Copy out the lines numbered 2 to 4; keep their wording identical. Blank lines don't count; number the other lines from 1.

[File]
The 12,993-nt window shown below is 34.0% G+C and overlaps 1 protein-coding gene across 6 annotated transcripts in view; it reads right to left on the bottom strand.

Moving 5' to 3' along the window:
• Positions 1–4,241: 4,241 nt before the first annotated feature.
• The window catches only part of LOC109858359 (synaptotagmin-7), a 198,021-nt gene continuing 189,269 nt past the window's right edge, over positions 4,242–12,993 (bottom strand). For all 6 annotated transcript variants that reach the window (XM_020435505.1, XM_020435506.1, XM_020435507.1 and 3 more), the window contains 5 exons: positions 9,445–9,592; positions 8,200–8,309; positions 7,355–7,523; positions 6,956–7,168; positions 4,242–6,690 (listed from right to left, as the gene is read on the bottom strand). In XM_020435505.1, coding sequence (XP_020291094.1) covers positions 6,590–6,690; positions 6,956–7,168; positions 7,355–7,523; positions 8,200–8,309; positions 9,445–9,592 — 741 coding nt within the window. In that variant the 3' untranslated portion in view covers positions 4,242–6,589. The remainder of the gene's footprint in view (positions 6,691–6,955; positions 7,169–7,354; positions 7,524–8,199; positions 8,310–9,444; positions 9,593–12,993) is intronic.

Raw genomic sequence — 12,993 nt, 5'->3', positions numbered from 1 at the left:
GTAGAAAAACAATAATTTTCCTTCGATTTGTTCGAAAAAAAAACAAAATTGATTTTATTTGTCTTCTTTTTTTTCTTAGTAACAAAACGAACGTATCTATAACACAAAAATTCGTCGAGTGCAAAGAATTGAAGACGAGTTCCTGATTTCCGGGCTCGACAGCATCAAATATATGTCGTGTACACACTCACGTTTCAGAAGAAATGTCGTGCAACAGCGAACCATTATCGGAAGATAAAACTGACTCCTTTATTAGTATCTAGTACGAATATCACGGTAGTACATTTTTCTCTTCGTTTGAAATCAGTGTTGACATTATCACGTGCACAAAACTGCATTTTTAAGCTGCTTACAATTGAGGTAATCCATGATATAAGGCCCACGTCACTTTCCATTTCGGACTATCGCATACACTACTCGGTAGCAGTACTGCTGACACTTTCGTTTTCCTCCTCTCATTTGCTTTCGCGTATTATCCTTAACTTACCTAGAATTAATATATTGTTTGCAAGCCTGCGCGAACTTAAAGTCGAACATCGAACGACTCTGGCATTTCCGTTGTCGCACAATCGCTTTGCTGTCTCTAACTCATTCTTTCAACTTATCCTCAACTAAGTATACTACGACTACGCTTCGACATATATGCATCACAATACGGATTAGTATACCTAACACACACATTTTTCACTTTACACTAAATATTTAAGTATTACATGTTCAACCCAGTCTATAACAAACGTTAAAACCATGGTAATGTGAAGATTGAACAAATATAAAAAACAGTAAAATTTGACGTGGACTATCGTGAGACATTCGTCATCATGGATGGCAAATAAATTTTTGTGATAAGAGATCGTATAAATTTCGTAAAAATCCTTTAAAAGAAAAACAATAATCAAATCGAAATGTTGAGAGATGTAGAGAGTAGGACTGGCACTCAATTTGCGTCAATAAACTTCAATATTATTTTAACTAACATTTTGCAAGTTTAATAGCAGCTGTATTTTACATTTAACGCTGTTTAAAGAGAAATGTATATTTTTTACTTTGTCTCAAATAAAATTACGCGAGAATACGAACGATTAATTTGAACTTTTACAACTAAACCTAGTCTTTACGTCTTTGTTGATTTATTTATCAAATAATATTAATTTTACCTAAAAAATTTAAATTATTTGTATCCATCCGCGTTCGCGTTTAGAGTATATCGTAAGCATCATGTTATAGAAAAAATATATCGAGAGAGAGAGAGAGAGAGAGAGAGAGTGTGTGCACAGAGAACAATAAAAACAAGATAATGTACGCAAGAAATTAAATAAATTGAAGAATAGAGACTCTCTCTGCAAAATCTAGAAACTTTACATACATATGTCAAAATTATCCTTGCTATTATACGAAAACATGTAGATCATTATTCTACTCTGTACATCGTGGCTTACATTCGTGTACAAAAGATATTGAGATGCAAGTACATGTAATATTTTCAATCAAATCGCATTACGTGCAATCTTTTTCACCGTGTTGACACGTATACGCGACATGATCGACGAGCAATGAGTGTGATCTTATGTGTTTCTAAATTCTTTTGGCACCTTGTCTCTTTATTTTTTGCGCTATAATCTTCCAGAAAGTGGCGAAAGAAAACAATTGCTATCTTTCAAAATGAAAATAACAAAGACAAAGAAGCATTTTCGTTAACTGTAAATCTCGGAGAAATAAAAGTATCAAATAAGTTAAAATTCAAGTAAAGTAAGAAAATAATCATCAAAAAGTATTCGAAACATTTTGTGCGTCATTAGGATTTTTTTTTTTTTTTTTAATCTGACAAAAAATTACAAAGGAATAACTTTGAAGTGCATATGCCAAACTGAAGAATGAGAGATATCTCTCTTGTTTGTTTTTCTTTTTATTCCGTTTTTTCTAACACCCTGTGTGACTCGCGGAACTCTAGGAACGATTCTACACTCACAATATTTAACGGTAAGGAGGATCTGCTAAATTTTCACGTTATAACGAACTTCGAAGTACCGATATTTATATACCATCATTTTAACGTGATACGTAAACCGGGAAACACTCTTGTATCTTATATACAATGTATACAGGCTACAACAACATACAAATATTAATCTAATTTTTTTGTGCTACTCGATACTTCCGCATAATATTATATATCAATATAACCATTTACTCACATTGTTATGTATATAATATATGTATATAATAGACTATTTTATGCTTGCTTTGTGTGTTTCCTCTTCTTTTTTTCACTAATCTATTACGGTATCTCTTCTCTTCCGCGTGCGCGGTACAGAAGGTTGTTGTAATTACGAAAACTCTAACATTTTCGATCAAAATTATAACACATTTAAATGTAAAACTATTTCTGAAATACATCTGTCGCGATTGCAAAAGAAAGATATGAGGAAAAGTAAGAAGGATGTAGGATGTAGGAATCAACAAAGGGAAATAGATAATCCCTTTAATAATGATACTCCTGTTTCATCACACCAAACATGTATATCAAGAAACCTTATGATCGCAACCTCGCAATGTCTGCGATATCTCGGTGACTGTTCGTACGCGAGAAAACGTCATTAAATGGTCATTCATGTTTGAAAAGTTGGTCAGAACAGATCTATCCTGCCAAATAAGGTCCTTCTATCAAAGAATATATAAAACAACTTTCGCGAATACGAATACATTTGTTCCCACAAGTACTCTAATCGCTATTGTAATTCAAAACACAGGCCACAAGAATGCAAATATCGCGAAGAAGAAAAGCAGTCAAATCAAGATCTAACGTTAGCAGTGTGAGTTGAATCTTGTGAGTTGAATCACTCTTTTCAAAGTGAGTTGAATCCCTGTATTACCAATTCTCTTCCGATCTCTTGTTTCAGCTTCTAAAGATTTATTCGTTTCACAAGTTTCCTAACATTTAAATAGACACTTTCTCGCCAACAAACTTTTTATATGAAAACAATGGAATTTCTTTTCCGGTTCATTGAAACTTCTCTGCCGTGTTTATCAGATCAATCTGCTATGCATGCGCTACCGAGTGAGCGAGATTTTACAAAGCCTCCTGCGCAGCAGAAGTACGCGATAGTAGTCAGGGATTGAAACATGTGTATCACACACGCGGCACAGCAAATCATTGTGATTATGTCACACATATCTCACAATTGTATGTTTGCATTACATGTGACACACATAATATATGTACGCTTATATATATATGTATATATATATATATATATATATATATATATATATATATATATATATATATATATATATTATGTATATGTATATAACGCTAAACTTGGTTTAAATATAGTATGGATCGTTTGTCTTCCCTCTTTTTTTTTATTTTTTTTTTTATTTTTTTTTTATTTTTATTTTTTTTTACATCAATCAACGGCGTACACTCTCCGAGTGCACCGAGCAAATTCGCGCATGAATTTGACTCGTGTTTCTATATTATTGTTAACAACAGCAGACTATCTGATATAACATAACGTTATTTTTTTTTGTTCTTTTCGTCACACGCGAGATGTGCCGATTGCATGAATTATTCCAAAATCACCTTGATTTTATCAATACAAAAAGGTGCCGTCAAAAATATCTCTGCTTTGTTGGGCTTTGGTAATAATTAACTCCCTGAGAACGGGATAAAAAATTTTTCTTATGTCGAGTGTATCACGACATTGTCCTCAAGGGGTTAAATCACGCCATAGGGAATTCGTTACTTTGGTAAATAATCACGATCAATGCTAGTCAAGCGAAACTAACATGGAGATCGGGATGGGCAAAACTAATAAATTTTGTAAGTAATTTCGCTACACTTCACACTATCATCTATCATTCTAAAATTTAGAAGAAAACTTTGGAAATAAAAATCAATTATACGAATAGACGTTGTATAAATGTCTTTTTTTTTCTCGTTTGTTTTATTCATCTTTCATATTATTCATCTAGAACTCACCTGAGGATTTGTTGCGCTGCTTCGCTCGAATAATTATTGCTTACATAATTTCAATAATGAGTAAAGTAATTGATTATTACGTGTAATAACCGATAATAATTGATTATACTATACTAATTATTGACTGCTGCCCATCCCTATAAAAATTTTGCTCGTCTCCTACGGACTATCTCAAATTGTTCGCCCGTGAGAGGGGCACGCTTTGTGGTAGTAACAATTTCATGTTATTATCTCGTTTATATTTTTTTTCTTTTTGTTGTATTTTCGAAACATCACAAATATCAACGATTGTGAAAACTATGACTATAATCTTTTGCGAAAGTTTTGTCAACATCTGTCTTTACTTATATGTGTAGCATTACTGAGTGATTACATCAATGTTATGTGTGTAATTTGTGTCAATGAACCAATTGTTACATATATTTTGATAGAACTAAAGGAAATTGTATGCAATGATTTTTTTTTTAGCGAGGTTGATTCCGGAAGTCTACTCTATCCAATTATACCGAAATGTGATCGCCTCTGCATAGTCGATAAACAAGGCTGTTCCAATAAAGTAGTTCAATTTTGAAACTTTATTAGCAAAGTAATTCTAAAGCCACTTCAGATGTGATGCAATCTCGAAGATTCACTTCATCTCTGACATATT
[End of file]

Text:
Moving 5' to 3' along the window:
• Positions 1–4,241: 4,241 nt before the first annotated feature.
• The window catches only part of LOC109858359 (synaptotagmin-7), a 198,021-nt gene continuing 189,269 nt past the window's right edge, over positions 4,242–12,993 (bottom strand). For all 6 annotated transcript variants that reach the window (XM_020435505.1, XM_020435506.1, XM_020435507.1 and 3 more), the window contains 5 exons: positions 9,445–9,592; positions 8,200–8,309; positions 7,355–7,523; positions 6,956–7,168; positions 4,242–6,690 (listed from right to left, as the gene is read on the bottom strand). In XM_020435505.1, coding sequence (XP_020291094.1) covers positions 6,590–6,690; positions 6,956–7,168; positions 7,355–7,523; positions 8,200–8,309; positions 9,445–9,592 — 741 coding nt within the window. In that variant the 3' untranslated portion in view covers positions 4,242–6,589. The remainder of the gene's footprint in view (positions 6,691–6,955; positions 7,169–7,354; positions 7,524–8,199; positions 8,310–9,444; positions 9,593–12,993) is intronic.